Charging pads let electric car owners cut the cord
Electric-vehicle charging cords could soon go the way of the cassette tape, floppy disk and landline telephone.
Suppliers like Qualcomm Inc. and a handful of after-market companies offer wireless charging that requires no cords or physical contact. Some automakers are beginning to implement it on their fleets, although it will likely first be available mostly on high-end luxury makes. Mercedes-Benz, for example, will offer wireless charging on its S550e plug-in hybrid next year.
Inductive charging uses two coils of wire in two objects — in this case, a pad on the car connected to its battery and a separate pad on the ground — to create an electromagnetic field. When the objects come in close contact with one another, an electric current travels over the open space to create a charge. It’s the same way you wirelessly charge an electric toothbrush, video game controller or cellphone.
In the future, suppliers envision a world where wireless chargers would be built directly into roadways so the car would charge while you drive, eliminating range anxiety. The coils could be built into designated highway lanes, or at places where cars often idle, such as stoplights and on-street parking spots. If wireless charging is implemented in parking garages or lots, autonomous EVs could one day park themselves over the pads and, when fully charged, move another vehicle in to charge.
“It’s so easy, that’s the big selling feature for it. It’s so convenient,” said John Currie, manager of business development for Qualcomm Halo. “You don’t have to remember to plug or unplug or handle those cables anymore. The car can just charge automatically where you normally park.”
Currie recently demonstrated the Qualcomm system with a hybrid Honda Accord over a small, rectangular black mat on the ground. To start charging, Currie hit a button on the car’s touchscreen, and a circular graphic on the screen showed the car was properly aligned and was charging. A wall-mounted box connected to the ground mat completes the system.
Qualcomm Halo has wireless EV charging systems with 3.3 kilowatts and 7 kilowatts charging capacity and has demonstrated power transfers of up to 20 kilowatts, said Chris Borroni-Bird, vice president of strategic development from Qualcomm Technologies Inc.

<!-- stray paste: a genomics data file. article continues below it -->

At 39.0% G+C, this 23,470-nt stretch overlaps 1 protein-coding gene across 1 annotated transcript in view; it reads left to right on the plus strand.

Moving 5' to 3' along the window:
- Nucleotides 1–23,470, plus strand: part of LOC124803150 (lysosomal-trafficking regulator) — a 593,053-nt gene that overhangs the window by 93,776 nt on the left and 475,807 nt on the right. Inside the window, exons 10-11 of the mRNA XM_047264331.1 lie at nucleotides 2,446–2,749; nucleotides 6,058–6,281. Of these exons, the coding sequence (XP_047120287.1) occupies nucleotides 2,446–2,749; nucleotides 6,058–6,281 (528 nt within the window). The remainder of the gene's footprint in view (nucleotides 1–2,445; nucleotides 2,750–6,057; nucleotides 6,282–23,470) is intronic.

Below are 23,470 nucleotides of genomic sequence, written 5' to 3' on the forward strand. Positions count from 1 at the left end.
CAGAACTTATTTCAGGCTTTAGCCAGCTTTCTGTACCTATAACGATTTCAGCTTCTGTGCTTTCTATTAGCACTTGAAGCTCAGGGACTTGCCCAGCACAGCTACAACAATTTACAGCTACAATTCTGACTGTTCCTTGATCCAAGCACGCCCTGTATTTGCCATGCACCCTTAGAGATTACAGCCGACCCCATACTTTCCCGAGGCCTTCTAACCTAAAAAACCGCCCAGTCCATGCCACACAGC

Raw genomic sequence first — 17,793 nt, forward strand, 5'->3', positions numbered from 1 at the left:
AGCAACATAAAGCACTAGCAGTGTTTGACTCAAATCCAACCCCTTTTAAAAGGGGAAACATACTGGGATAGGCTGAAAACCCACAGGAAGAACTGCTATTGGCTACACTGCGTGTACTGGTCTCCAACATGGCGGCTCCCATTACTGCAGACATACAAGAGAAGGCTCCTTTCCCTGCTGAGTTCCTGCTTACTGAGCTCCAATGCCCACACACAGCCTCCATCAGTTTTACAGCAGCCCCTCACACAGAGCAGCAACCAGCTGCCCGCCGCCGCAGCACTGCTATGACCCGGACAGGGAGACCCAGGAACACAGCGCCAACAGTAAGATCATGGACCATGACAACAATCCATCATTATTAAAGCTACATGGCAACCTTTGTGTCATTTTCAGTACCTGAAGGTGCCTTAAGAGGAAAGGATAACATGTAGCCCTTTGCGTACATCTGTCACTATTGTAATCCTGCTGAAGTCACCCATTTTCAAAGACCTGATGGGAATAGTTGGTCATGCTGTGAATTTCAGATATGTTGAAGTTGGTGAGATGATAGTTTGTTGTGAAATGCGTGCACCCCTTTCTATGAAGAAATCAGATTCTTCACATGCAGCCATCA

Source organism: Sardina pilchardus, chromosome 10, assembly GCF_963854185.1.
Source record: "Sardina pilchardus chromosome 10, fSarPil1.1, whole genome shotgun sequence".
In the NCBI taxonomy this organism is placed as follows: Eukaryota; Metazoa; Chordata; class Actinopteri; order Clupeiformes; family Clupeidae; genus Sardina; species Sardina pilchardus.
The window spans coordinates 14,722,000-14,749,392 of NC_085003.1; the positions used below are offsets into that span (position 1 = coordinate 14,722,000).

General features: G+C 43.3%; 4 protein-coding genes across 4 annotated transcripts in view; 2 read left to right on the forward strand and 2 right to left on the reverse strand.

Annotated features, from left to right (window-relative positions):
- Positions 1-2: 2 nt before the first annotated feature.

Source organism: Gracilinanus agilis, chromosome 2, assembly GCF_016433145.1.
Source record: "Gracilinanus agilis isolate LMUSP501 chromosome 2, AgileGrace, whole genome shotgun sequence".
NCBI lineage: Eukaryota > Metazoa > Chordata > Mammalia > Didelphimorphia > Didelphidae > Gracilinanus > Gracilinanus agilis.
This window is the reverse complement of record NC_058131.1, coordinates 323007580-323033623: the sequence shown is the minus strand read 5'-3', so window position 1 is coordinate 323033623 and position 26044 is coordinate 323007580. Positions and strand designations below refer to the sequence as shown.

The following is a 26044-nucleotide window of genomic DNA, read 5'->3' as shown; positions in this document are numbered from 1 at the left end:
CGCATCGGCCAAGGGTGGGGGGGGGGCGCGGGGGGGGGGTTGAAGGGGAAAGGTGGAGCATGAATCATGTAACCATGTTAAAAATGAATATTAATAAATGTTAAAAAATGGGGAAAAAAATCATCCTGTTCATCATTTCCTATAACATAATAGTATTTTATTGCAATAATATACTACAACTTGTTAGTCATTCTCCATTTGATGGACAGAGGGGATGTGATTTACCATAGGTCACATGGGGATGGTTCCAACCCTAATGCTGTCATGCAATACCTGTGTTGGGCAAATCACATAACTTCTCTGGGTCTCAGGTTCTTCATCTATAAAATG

Qualcomm has licensed its Halo wireless EV charging technology to three suppliers: Southfield-based Lear Corp., U.K.-based Ricardo and Switzerland-based BRUSA Elektronik AG. Ricardo, an engineering firm with offices in Van Buren Township, plans to hit the marketplace in about three years.
But some challenges remain. Drivers don’t always drive straight over the charging pad to perfectly align the two coils. SUVs and vehicles that sit higher above the ground have a tougher time picking up a charge. And charging stops if an object or animal ends up on the pad.
Qualcomm believes improvements will continue and could help reduce battery size.
“We see that over time, especially given the shift toward automated vehicles and automated parking… we see wireless charging could fit very well with those applications,” Borroni-Bird said.
Steve Pazol, general manager of wireless charging for Qualcomm, said the supplier this year is laying wireless charging components down in a track that’s a couple of hundred yards long as part of a Paris pilot program. The company has been refining the chargers for years with research in the U.S., London, Germany and Switzerland.
“You’re changing user behavior,” Pazol said. “You need to make it seamless.”
Other companies working on wireless charging include Momentum Dynamics, a Pennsylvania-based startup that first demonstrated it on a Chevrolet Volt in 2012. And Virginia-based Evatran Group Inc. makes and distributes a product it calls Plugless.
A 3.3 kilowatt-hour Plugless system is available for the Chevrolet Volt plug-in hybrid electric, Nissan Leaf EV and Cadillac ELR plug-in hybrid electric. The company plans to roll out a 7.2-kilowatt hour system to support charging for the Tesla Model S and BMW i3 by the end of the year, said Rebecca Hough, CEO and founder of Evatran. Prices, excluding installation of the wall system control panel, range from around $1,300 to as high as $3,000 for a more advanced and faster charger.
Hough said hundreds of customers across North America have purchased wireless EV chargers from the company, though she declined to provide specific figures. Consumers buy the systems directly from Evatran, which partners with more than 100 installation partners, including independent mechanics and Nissan and Chevy dealers.
Jay T. Sandvick of Sun Prairie, Wisconsin, bought a Plugless wireless EV charger for his wife, Cynthia, as a Christmas present last year. She owns a 2012 Volt.
“One of my hang-ups was either she or I were constantly forgetting to plug in the car when we got home,” he said. “It just added an extra step to driving the vehicle.”
Their experience with the system nudged the Sandvicks to buy a second used Volt earlier this year for Jay to drive. They also bought a second wireless charger for that car and with a renewable energy credit, saving them 30 percent off the cost of the unit and installation of each; the net investment was about $1,500 to $1,600 for both after federal charging station tax credits.
“Why the OEMs don’t offer this is mind-boggling,” Jay Sandvick said. “It didn’t seem like such a big deal until we had it. Now we can’t imagine charging any other way or why we would want to.”